Woman Makes One Simple Choice At the Beginning of Her Labor & Now She Can’t Stop Laughing

A treatment most people associate more with dentists than childbirth has been making its way into delivery rooms. And for many women, it could be the key to the birth experience they’ve been hoping for.

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As ABC News reports, nitrous oxide (more commonly known as laughing gas) is commonly used in Europe and other countries to help “take the edge off” during labor. Once popular in the United States, laughing gas was largely replaced by the epidural. In 2011, the FDA approved new nitrous oxide equipment for births, and the use of laughing gas has begun to take off.

Unlike the epidural, laughing gas doesn’t suppress pain so much as it affects the perception of pain. As Dr. William Camman, a specialist in obstetric anesthetics, told ABC News:

“It’s a relatively mild pain reliever that causes immediate feelings of relaxation and helps relieve anxiety. It makes you better able to cope with whatever pain you’re having.”

Laughing gas doesn’t require the presence of an anesthesiologist and the patient can control the inhalations of the gas to fit between contractions for the best effect.

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Women who have tried laughing gas during labor note that it isn’t so much about erasing the pain as making it manageable.

“It immediately took my fear away and helped calm me down, though I could still feel the pain,” said Megan Goodoien, who opted for laughing gas 13 hours into an exhausting labor. “I didn’t laugh because the labor was so intense, but everything suddenly felt doable just when I thought I couldn’t make it anymore. It’s definitely a mental thing.”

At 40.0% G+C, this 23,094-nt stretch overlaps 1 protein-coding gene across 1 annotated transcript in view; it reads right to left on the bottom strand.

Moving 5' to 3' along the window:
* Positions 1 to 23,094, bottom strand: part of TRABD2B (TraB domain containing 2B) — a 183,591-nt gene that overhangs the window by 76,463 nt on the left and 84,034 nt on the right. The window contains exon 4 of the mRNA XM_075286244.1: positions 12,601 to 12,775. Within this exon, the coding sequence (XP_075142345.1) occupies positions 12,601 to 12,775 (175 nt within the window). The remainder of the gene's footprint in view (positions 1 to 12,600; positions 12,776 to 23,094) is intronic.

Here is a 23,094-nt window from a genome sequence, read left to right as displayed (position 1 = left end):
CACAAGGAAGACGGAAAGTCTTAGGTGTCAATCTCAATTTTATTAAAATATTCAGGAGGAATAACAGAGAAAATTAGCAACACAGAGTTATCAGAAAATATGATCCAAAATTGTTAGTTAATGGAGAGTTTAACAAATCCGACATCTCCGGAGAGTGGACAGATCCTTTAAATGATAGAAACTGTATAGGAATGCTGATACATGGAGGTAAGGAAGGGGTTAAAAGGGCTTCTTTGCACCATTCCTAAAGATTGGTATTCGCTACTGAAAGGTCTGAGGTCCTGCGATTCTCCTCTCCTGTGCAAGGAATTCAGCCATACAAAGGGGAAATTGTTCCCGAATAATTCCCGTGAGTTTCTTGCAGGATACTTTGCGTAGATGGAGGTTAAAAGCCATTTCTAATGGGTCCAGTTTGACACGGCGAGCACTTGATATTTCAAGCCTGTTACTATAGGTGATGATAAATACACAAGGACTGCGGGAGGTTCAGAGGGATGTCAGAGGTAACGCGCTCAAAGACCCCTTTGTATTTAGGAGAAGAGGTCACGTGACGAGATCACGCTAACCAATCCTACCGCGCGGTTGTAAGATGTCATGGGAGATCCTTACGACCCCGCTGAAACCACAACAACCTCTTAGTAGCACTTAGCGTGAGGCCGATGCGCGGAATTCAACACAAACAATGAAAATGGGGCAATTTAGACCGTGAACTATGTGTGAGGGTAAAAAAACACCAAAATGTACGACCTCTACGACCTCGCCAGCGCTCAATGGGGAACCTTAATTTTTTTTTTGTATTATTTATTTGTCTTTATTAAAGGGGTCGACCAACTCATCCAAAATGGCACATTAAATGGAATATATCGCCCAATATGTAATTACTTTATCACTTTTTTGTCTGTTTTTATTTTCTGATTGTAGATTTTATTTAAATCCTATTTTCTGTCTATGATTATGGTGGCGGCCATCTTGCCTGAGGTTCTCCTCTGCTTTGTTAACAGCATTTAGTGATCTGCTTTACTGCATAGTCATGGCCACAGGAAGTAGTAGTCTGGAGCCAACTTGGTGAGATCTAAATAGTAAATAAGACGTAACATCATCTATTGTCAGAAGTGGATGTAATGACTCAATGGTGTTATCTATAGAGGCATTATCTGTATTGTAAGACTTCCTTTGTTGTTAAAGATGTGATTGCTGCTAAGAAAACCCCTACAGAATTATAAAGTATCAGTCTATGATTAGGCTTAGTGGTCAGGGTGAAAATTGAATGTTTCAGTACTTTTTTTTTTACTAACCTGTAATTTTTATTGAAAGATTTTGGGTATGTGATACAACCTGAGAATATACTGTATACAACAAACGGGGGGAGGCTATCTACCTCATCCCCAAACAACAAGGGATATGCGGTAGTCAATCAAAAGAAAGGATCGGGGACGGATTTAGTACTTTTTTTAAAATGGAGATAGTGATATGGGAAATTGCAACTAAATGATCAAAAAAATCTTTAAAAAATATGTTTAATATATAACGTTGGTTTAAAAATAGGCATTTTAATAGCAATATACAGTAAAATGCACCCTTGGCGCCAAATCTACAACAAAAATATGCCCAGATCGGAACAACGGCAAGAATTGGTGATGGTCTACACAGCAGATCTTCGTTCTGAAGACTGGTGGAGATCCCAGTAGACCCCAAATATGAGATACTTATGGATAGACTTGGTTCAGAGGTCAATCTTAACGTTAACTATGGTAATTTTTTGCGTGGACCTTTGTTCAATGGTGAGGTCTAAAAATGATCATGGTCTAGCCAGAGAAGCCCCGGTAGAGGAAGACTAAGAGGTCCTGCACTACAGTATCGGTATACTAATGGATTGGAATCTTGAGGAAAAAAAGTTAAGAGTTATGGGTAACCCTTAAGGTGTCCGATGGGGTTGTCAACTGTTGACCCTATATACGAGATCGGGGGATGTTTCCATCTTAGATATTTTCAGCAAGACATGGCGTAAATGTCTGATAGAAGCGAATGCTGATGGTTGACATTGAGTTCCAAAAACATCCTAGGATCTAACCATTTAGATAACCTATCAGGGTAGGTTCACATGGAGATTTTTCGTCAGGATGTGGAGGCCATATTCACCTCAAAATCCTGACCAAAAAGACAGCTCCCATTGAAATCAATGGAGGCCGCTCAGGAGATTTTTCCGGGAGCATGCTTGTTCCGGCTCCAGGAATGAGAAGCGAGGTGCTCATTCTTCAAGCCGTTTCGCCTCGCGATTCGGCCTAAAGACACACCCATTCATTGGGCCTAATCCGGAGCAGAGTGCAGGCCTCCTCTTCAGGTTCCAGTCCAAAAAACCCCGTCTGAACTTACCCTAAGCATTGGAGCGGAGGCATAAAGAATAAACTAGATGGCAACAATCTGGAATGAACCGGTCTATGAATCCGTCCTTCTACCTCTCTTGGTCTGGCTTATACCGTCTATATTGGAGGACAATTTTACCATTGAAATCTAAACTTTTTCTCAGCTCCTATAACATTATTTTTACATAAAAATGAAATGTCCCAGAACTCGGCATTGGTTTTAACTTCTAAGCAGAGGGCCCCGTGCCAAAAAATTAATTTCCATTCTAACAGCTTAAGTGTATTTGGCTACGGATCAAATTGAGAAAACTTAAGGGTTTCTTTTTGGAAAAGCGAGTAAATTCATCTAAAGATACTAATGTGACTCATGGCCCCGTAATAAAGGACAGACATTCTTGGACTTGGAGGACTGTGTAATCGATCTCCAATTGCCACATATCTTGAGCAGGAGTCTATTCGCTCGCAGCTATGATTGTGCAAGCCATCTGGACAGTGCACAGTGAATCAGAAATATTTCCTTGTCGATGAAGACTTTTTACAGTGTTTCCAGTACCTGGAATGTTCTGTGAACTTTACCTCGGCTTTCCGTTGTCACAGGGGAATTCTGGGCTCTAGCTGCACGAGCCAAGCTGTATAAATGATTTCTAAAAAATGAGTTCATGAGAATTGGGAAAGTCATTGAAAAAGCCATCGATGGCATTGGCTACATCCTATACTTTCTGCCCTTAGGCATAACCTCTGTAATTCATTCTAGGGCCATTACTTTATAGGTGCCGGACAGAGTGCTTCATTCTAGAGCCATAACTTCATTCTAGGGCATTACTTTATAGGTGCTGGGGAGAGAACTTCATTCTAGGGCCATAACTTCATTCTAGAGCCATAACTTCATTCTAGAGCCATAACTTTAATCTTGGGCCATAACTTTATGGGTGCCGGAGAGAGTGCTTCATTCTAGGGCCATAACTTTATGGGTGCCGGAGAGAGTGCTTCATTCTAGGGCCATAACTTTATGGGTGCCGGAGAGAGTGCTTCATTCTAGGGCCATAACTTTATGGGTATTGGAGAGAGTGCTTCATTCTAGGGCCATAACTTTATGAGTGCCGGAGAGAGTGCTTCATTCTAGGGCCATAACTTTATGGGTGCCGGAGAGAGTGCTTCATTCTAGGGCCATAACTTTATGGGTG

Because it leaves the body quickly, laughing gas could also be a good option for mothers who hope to avoid the lingering effects of an epidural.

A Tennessee mother who found that using the gas reduced her anxiety, Shauna Zurawski, told ABC News:

“With my first child, I had an epidural, I was numb for so long after the delivery and it took a while to get back to normal,” she said. “But with the nitrous oxide, I was walking around and taking pictures almost right after.”

With so many positives, why have some doctors been slow to embrace the return of laughing gas to the maternity ward? It could be unfamiliarity with its use, concern about grogginess, or being “out of it” during labor.

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Midwife Kerry Dixon has an alternate explanation.

“The average cost for a woman opting for nitrous oxide is less than a $100,” Dixon told ABC News, “while an epidural can run up to $3,000 because of extra anesthesia fees.”

As another option for women who are seeking a different way to ease the anxiety and pain of childbirth, the growing popularity of laughing gas in the delivery room may bring about a smile of relief.

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